What is it and What’s it Worth?

This gorgeous pair of vases sold for $2150 in 2017. Do you know who makes them and why they are so special?

If you see any vases like these at an estate sale or in an antiques shop, you better grab them!  They could be worth a lot of money. The vases shown above are large (over 16″ tall) Royal Dux Art Nouveau vases. Royal Dux was founded in 1853, and originally made mostly faience and majolica products.  Royal Dux pieces are extremely collectible with over 12,000 listings in our Worthopedia.  Learn more about this company and take your knowledge of ceramics to the next level.

Royal Dux / Duxer Porcelain Manufactory


This Royal Dux majolica peacock vase, with a mark that dates it from 1918–1939, sold for $45 in 2013.

In 1853, Duxer Porcelain Manufactory (Duxer Porzellanfabrik), located in Dux, Bohemia (now Duchcov in the Czech Republic), made utilitarian pottery.  In 1860, Eduard Eichler bought the pottery and named it Edward Eichler Thonwaren-Fabrik.  Under Eichler’s leadership, the factory produced faience, majolica, and terracotte copying the styles of Copenhagen, Sevrés, and Worcester.

In 1898, a joint stock copy was created and the firm became Duxer Porcelain Manufactory formerly Eduard Eichler (Duxer Porzellanmanufakture vormals Eduard Eichler AG).  Berlin served as the company’s headquarters.  The firm acquired a porcelain factory near Blankenhein near Weimar.  Porcelain production began.

This Royal Dux Bohemia sculpture made in early 19th century sold for $2999 in 2014.

Around 1900, the firm began using the “ROYAL DUX BOHEMIA” inscribed in a pink porcelain triangle.  Modeler Alois Hampel joined the company.  He was responsible for many of the Art Nouveau shapes and patterns.  A strong international market developed.  Duxer Porcelain Manufactory won prizes at the 1904 St. Louis World’s Fair, Milan in 1906, and at Liberec in the same year.

World War I disrupted production.  Attempts to restart the company resulted in financial difficulties.  The company sold its Blankenheim factory.  Although struggling, the company survived.

Following World War II, the Czechoslovakian government nationalized the plant, creating a combine of Dux Porcelain Manufactory, Eichwald Porcelain and Stove and Tile Factory, Dr. Widera & Co., located in Eichwald, and Count Thun’s Porcelain Factory in Klosterle.  The new company became Duchcovsky Porcelain.  German employees were forced to leave and were replaced by locals.   Many of the new employees were trained at a ceramic school in Teplice, and the Higher School of Industrial Arts in Prague.  Duchcovsky Porcelain produced decorative, household, and table porcelain using the same marks as the earlier firms.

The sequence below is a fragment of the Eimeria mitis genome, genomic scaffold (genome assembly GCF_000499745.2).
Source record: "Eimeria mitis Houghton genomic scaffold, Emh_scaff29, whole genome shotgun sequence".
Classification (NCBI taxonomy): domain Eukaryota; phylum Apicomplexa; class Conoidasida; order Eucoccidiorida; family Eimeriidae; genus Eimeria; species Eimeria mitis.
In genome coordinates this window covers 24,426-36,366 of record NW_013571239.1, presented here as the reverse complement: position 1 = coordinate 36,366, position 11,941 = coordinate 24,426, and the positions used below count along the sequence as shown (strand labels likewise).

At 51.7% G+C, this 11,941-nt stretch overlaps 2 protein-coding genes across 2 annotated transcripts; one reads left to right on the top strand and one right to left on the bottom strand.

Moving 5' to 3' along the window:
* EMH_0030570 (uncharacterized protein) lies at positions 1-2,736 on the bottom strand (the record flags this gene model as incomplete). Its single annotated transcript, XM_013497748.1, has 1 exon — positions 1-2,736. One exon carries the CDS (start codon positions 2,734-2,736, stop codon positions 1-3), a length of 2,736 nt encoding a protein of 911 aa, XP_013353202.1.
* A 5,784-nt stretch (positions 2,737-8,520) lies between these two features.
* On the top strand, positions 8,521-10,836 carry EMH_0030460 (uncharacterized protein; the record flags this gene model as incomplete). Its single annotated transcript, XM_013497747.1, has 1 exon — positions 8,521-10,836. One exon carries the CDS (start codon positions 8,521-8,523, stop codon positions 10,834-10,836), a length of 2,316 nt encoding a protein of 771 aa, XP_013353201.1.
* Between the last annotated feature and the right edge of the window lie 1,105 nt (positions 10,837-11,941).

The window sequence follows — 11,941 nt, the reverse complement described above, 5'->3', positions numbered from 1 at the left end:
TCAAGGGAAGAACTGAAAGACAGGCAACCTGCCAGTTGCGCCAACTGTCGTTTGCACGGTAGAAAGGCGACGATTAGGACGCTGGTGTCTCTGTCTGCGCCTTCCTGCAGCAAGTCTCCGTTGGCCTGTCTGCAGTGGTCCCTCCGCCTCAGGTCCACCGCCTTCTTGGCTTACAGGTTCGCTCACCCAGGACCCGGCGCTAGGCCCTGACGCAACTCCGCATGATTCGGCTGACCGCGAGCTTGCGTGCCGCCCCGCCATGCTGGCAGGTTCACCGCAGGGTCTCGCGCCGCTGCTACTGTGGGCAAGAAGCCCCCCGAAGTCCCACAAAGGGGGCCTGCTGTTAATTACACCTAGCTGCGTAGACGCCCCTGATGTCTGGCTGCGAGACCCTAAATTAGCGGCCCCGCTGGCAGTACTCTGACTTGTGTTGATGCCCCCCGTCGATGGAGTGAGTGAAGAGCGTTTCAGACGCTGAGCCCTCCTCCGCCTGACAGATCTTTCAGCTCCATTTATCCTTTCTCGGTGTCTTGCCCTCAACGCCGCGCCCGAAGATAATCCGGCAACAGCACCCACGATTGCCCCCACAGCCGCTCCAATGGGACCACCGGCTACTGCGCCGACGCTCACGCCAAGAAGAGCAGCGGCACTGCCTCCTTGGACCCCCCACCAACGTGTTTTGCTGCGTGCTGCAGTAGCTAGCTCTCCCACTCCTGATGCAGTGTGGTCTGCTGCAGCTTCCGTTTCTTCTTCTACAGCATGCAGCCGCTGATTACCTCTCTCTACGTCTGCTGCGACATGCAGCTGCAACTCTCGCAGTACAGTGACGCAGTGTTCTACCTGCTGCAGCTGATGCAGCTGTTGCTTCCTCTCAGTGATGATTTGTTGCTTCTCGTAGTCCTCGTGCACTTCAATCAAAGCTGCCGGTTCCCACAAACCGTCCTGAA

In 1992, the factory was named Porcelánová Manufactory Royal Dux Bohemia A.S.  In 1977, the company became part of Ĉesky Porcelán.

What to Look For

Edward Eichler Thonnwaren-Fabrik was noted for its figural groups, portrait busts, and lavishly decorated vases, most in the Art Nouveau design style.  Large numbers were exported to America.  Collectors prefer pieces from this earlier period, especially pieces with a classical theme.

There is modest collector interest in pieces made between the end of World War I and the beginning of World War II.  Many of these pieces were copycats of works of other companies such as Goldscheider.

Most of the animal figurines date from the post-1920 era.

Reproduction Alert:

Despite the numerous ownership changes, period molds remain in inventory.  The molds continued to be used.

Fakes often can be detected by a thin line appearing beneath the triangle indicating it was not fused in the firing.  Many of the fakes have an “E” in the triangle and “Made in Bohemia.”  Beware of any triangle that is not pink clay throughout.  Blurred, indistinct, and bad impressions are other clues.


Royal Dux used one of the most distinctive marks ever used before on porcelain–a raised triangle of pink clay.

All pink triangle marks are made from a separate piece of pink clay applied directly to the white clay body.  The two pieces fuse together during firing.  There is no seam or gap.  High quality marks were maintained.

1860 to World War I

Pink triangle marks almost always were in a bisque finish.  Vertical oval with checkered top an “E” beneath, “ROYAL DUX BOHEMIA” in arch around upper half.


Acorn in triangle

Vertical oval with checkered top over “E” with “DUPOMA” over two lines in arch above.

1919 to World War II

Pink triangle marks have a high gloss glaze.

“Made in Czechoslovakia” as part of the mark.  The “E” continues in the center of vertical oval.

“ROYAL / DUX” with “MADE IN CZECHOSLOVAKIA” in reverse arch beneath.

1947 to 1992

Pink triangles with bisque glaze returned after the war.  A “D” replaces the “E”.  A few pieces made in the early 1950s have an “M”.

Triangular mark with “D” surrounded by circle with “HAND PAINTED / MADE IN CZECHOSLOVAKIA”.

1993 to the Present

Pieces marked “Czechoslovakia” date after 1920.  Pieces marked “Czech Republic” date after January 1, 1993.

Triangular mark with “D” surrounded by circle with “HAND PAINTED / MADE IN CZECH REPUBLIC” and ® in upper right quadrant.

Many of the older marks continued to be used.

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